September 08, 2006

Black candy.

Oy. I've been living in NYC for just over 10 years now, and every once in a while, something happens to remind me just why that is. Strike that - I generally remember why I live here, but rather it's the occasional poke to the sternum 'bout why I don't live anywhere else.

Case in point - this past weekend, Douglas and I were upstate, plundering a Tuesday Morning in a Schenectady strip mall for swank closeout napkins and potential reception table centerpieces (and yes - we TOTALLY scored). Douglas was off in another aisle fondling linens, and I was engrossed in vase and candelabra inspection when suddenly I could just sense that I was being monitored. I looked over, and sure enough, a girl of about 5 or 6 had an unnervingly nasty glare fixed upon me from the basket of her mother's shopping cart. I force-smiled at her and returned to my task, but moments later...

"Mommy? Mommy, is that that lady..."

I knew where this was going. It was far from the first time. It probably won't be the last time. But it NEVER happens at home in the city.

(loudly) "Mommy? Is that lady already ready for Halloween?"

Welcome to my adolescence. Mind you, I was not wearing anything in any combination that I haven't worn to work, out with friends, on errands, on any given calendar day. My shoes were pointy, my skirt red, and my shirt black. I have tattoos, but none of the larger, more colorful ones were exposed. My dark hair was in a simple ponytail. I looked like 34-year-old me, but I was transformed instantly to my 17-year-old Gothed-up, tortured-souled self, sticking out like a sore batwing, desperate and rabid to leave the small Kentucky town where bored boys with weak moustache efforts yelled "FREAK!" out of their truck windows at me.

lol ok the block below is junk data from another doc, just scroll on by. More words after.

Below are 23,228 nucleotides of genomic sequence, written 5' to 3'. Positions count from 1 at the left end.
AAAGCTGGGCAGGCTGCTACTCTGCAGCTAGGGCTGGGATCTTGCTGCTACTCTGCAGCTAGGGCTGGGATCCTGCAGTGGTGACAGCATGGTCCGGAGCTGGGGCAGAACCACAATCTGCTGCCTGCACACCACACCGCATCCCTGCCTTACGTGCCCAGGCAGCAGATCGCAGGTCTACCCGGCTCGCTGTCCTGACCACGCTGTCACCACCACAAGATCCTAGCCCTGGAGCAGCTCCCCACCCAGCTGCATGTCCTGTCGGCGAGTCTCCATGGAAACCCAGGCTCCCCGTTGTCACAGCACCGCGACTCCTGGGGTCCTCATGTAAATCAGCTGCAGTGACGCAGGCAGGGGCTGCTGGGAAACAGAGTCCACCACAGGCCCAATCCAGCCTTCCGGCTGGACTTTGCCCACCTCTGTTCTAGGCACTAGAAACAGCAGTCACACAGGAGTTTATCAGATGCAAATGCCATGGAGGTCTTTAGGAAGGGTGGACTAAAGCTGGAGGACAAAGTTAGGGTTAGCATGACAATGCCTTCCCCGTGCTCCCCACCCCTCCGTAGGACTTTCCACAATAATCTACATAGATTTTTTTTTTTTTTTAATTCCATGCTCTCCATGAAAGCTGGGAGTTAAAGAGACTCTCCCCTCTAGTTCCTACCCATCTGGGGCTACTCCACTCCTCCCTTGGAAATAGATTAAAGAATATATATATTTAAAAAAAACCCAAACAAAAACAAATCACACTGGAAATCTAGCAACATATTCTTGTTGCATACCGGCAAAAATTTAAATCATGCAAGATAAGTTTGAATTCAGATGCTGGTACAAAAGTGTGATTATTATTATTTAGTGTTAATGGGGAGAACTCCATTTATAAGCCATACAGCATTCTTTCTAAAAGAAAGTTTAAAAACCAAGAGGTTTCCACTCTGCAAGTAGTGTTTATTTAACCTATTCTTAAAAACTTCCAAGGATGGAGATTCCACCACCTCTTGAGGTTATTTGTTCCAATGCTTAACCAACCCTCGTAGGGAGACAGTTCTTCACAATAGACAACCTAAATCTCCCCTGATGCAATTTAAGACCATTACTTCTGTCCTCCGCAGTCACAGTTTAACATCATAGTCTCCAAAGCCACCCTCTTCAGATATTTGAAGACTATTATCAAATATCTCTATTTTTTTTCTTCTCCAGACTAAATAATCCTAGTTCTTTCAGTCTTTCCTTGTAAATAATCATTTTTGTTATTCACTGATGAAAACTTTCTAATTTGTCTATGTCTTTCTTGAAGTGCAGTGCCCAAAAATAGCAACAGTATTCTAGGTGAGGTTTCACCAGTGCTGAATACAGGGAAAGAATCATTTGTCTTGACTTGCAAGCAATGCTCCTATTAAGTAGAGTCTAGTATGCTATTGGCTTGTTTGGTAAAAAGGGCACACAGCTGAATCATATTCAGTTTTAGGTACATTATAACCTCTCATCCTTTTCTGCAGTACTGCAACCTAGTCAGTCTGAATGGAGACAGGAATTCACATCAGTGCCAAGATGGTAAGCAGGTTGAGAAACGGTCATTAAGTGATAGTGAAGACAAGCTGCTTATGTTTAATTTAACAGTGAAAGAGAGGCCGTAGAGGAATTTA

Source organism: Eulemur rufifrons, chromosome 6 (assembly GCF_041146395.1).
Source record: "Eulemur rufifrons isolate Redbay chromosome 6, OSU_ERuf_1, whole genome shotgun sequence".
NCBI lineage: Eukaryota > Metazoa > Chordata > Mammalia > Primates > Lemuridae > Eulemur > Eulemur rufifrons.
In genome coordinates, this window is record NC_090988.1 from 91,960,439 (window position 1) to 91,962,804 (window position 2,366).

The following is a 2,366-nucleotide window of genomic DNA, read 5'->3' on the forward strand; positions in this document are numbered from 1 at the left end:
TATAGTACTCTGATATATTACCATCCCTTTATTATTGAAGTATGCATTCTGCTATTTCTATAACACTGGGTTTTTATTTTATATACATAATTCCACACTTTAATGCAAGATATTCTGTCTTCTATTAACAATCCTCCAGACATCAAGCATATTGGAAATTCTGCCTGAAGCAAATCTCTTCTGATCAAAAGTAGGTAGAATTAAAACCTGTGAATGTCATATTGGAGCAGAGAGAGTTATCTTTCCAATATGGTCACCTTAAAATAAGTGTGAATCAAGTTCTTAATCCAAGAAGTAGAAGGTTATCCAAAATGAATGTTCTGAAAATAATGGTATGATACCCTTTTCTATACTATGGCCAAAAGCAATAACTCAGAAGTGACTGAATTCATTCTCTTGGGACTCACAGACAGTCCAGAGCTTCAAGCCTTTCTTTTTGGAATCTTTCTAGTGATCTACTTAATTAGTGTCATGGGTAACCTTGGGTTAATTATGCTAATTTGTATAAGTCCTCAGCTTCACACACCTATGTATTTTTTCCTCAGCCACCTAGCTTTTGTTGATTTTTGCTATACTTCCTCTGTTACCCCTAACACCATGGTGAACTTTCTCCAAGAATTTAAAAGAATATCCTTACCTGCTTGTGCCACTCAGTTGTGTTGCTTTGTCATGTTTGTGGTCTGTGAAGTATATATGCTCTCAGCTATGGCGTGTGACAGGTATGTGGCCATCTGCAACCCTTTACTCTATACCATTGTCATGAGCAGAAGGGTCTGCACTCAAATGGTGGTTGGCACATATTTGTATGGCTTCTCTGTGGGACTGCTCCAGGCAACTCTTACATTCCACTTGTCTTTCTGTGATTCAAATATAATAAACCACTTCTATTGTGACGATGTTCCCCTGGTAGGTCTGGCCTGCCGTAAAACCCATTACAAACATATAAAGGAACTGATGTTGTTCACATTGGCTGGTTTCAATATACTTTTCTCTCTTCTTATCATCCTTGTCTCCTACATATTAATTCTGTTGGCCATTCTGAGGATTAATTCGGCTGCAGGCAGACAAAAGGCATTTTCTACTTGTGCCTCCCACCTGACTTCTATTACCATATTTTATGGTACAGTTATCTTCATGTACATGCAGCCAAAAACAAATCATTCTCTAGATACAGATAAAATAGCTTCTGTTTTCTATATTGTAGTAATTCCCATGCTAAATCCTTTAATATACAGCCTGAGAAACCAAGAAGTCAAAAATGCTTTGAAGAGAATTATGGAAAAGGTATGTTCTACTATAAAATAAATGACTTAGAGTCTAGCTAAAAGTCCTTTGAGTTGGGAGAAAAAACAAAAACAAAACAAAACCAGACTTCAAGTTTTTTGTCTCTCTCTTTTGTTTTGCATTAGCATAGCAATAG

Yes, I know she was five. Yes, I know it's not that big a deal. But consider how it feels to spend the first eighteen years of your life being made to believe that you have to apologize for yourself. I didn't ask or try to be out of the mainstream. I just am and have always been, and am lucky to now be surrounded by people who love and celebrate me because of who I am, rather than those who make sure I know how magnanimous they're being by loving me despite my perceived quirks and strangeness. There's a world of perceptual difference between the two. And I'm also damned grateful for who just simply hold their tongues, rather than feeling the need to let me know that they are passing non-silent judgment upon me - especially while I'm prepping for likely the most paradigm-embracing thing I'm ever gonna do.

She's five, but it starts somewhere. I smiled toothily, and in a voice oozing like pure high-fructose corn syrup informed L'il Miss that, "For some of us, every day is Halloween. Some of us like it so much, we celebrate it all year round." Mumsie nodded at me in silent thanks for not springing forth and ritually draining the lifeblood from her offspring, then botched it all with, "Honey? Remember how I told you that some people have different skin colors, or are from a different place, or have funny genes so they're not quite like us? Some people dress differently, too."

So wearing pointy shoes is like being Asian or French, or possibly having a birth defect. Great. Maybe I can start a foundation or offer a scholarship. Perhaps even get my own holiday parade.

My explanation would have gone something like, "You know how most little girls want to grow up to be all fancy like Cinderella or Snow White? Well, sometimes, there are little girls who grow up wondering where the Wicked Queen buys her shoes and gloves..."

They don't make wedding mags for us. Maybe I oughta start one: "Weird Bride". It'll sell dozens of copies.

Posted by Kat at September 8, 2006 03:03 PM